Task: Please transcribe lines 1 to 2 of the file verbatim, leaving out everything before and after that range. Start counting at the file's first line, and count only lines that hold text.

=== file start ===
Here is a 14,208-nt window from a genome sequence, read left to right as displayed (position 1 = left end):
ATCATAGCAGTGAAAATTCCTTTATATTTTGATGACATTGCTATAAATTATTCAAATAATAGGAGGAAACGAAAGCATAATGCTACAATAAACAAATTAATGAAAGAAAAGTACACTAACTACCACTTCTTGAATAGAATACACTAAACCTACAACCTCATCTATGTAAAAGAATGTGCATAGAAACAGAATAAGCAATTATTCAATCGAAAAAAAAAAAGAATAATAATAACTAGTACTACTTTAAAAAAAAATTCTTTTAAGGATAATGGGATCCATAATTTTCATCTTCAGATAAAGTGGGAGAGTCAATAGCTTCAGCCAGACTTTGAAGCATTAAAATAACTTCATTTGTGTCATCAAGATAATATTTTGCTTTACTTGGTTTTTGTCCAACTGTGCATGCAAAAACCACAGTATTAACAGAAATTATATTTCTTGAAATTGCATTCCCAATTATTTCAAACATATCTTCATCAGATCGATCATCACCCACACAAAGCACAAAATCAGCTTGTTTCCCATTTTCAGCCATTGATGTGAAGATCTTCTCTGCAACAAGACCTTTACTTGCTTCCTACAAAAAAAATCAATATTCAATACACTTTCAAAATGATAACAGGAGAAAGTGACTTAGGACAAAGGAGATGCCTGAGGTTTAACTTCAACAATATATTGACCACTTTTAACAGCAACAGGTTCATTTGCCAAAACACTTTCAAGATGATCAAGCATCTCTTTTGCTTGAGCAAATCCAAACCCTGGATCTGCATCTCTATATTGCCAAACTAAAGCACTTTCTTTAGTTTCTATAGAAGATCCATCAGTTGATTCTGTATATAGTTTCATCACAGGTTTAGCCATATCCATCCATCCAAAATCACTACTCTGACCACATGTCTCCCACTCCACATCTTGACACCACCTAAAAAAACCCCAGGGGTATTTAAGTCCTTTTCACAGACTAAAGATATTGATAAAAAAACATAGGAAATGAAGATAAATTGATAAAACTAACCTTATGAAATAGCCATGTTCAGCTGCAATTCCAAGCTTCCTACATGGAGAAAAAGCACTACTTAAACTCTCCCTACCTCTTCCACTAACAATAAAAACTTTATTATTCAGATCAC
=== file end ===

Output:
Here is a 14,208-nt window from a genome sequence, read left to right as displayed (position 1 = left end):
ATCATAGCAGTGAAAATTCCTTTATATTTTGATGACATTGCTATAAATTATTCAAATAATAGGAGGAAACGAAAGCATAATGCTACAATAAACAAATTAATGAAAGAAAAGTACACTAACTACCACTTCTTGAATAGAATACACTAAACCTACAACCTCATCTATGTAAAAGAATGTGCATAGAAACAGAATAAGCAATTATTCAATCGAAAAAAAAAAAGAATAATAATAACTAGTACTACTTTAAAAAAAAATTCTTTTAAGGATAATGGGATCCATAATTTTCATCTTCAGATAAAGTGGGAGAGTCAATAGCTTCAGCCAGACTTTGAAGCATTAAAATAACTTCATTTGTGTCATCAAGATAATATTTTGCTTTACTTGGTTTTTGTCCAACTGTGCATGCAAAAACCACAGTATTAACAGAAATTATATTTCTTGAAATTGCATTCCCAATTATTTCAAACATATCTTCATCAGATCGATCATCACCCACACAAAGCACAAAATCAGCTTGTTTCCCATTTTCAGCCATTGATGTGAAGATCTTCTCTGCAACAAGACCTTTACTTGCTTCCTACAAAAAAAATCAATATTCAATACACTTTCAAAATGATAACAGGAGAAAGTGACTTAGGACAAAGGAGATGCCTGAGGTTTAACTTCAACAATATATTGACCACTTTTAACAGCAACAGGTTCATTTGCCAAAACACTTTCAAGATGATCAAGCATCTCTTTTGCTTGAGCAAATCCAAACCCTGGATCTGCATCTCTATATTGCCAAACTAAAGCACTTTCTTTAGTTTCTATAGAAGATCCATCAGTTGATTCTGTATATAGTTTCATCACAGGTTTAGCCATATCCATCCATCCAAAATCACTACTCTGACCACATGTCTCCCACTCCACATCTTGACACCACCTAAAAAAACCCCAGGGGTATTTAAGTCCTTTTCACAGACTAAAGATATTGATAAAAAAACATAGGAAATGAAGATAAATTGATAAAACTAACCTTATGAAATAGCCATGTTCAGCTGCAATTCCAAGCTTCCTACATGGAGAAAAAGCACTACTTAAACTCTCCCTACCTCTTCCACTAACAATAAAAACTTTATTATTCAGATCAC